Cast: Rajinikanth, Keerthy Suresh, Nayanthara, Prakash Raj, Khushbu Sundar and Meena
Rating: 2 stars (out of 5)
It goes without saying that subtlety and restraint, as words and as notions, have no currency in the Rajinikanth universe. Their absence usually works to the superstar’s advantage. In Annaatthe, the septuagenarian actor’s first collaboration with Tamil hitmaker Siva, who, too, has no patience for temperance, it does not. It yields a film that goes the whole hog with its melodramatic, blathery methods. Excess has a limit. Annaatthe runs out of tricks pretty quickly.
The tawdry and loud 163-minute Rajinikanth vehicle, now playing on the big screen, is centered on a brother and sister relationship, which is used as a pretext to give the lead actor a free rein. The relentless energy that the veteran of many such concoctions exudes as he delivers homilies, dances and fights is nothing if not eye-popping. Sadly, in the absence of a coherent screenplay, Annaatthe is also brain-numbing. Add to that a relentlessly ear-splitting background score and assault on the senses is complete.
The film’s introductory song, which follows Rajinikanth’s grand entry scene, lays it on so thick that everything that follows pales in comparison. When he talks it is a style, when he dances it is a celebration and when he fights it is fireworks, the lyrics of the robust D Imman-composed number emphasizes. Need we add that when Rajini walks, the earth – and anyone who crosses his path – quakes?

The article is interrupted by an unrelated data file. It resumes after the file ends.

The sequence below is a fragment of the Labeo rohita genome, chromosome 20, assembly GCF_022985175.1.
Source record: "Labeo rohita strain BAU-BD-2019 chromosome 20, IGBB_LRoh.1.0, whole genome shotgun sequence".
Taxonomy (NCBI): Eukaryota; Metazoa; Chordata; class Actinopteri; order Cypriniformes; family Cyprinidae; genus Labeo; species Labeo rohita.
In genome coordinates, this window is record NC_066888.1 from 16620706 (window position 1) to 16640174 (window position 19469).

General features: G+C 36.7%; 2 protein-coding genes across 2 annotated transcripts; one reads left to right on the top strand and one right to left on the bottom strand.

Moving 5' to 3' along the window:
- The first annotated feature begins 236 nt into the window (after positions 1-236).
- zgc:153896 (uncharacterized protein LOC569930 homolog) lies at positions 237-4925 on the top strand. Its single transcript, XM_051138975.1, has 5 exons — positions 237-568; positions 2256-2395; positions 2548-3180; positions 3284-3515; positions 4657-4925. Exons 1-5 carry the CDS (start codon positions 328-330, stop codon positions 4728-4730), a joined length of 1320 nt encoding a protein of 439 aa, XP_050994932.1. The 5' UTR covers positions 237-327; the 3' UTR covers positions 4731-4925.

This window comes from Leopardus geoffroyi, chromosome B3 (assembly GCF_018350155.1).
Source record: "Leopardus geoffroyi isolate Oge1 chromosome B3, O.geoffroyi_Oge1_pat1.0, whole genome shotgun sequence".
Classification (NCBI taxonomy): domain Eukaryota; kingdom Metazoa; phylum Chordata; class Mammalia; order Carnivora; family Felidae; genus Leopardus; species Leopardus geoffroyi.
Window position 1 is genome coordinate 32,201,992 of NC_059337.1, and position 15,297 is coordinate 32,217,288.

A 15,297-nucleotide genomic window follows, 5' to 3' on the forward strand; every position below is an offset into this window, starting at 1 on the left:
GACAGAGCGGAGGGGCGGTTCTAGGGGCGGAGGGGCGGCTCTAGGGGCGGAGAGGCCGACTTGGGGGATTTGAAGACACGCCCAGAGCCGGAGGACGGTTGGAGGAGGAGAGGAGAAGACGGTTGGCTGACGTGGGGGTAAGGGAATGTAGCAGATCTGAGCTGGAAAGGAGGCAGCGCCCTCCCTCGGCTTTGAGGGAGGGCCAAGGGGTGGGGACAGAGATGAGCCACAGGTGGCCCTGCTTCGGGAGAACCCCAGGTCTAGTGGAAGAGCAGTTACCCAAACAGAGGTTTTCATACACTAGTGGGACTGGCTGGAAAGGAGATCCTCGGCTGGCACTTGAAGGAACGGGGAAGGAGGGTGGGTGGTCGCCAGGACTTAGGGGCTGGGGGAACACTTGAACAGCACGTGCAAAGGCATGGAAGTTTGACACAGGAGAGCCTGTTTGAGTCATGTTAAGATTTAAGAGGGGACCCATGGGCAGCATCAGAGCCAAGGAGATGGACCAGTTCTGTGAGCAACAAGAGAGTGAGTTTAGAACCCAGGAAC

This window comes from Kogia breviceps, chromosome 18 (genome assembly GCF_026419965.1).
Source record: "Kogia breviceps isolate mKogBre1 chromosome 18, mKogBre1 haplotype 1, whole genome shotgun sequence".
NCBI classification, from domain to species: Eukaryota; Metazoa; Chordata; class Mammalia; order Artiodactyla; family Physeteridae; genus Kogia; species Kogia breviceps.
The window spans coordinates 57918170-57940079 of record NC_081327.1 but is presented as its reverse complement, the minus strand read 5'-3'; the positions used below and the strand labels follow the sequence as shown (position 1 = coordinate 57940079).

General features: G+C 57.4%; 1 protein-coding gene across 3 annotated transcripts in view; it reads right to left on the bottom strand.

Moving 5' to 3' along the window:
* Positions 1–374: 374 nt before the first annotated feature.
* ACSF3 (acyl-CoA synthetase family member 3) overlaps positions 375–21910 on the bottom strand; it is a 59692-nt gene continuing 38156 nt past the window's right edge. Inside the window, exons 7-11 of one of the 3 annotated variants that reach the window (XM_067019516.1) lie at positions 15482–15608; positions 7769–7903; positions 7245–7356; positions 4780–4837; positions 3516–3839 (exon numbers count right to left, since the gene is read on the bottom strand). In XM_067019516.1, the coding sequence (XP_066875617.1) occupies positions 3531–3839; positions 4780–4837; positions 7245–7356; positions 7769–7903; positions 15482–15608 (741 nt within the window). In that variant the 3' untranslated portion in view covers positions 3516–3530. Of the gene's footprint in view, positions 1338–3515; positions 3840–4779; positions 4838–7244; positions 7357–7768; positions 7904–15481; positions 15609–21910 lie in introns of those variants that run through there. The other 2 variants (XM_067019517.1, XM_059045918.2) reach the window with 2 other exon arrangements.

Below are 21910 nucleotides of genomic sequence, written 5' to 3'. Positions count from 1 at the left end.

Talking of fireworks, Annaatthe has enough of it to last Rajini fans several Diwalis. As for actual fire, the film banks entirely on borrowed ideas and cannibalized devices. What is most disappointing, if not wholly unexpected, is that it peters out rather tamely by the time the protagonist is ready to confront a pair of villains – two estranged half-brothers – in Kolkata, where his sister is in big trouble with the underworld.
Little thought is devoted to either weaving the city into the heart of the story (much of the film has been shot in Lucknow) or giving the two caricaturized baddies something genuinely meaty to hurl at the hero who can do no wrong. The back stories of these two evil blokes, Manoj Parekar (Abhimanyu Singh) and Uddhav Parekar (Jagapathi Babu), are given short shrift. A wronged wife, a concubine, an illegitimate child and and patricide are thrown in to explain the bad blood between them.
No character in Annaatthe barring Kalaiayan (Rajinikanth), a righteous and tough village headman, emerges from the bloated wreck with his or her broad outlines visible and comprehensible. Somewhere in the clutter is Nayanthara in the role of an upright lawyer who strings a client along in response to Kalaiayan’s assertion that “justice” is greater than “truth”.
She is the do-gooder’s romantic interest but has to be content with only an extended cameo in which she becomes a willing associate of Kalaiayan’s as he keeps a watch on his harried sister to shield her from the bad guys. That is a whole lot better than what is reserved for Prakash Raj, Khushbu Sundar and Meena, who do their bit in the first half and vanish without so much as a by-your-leave in the second.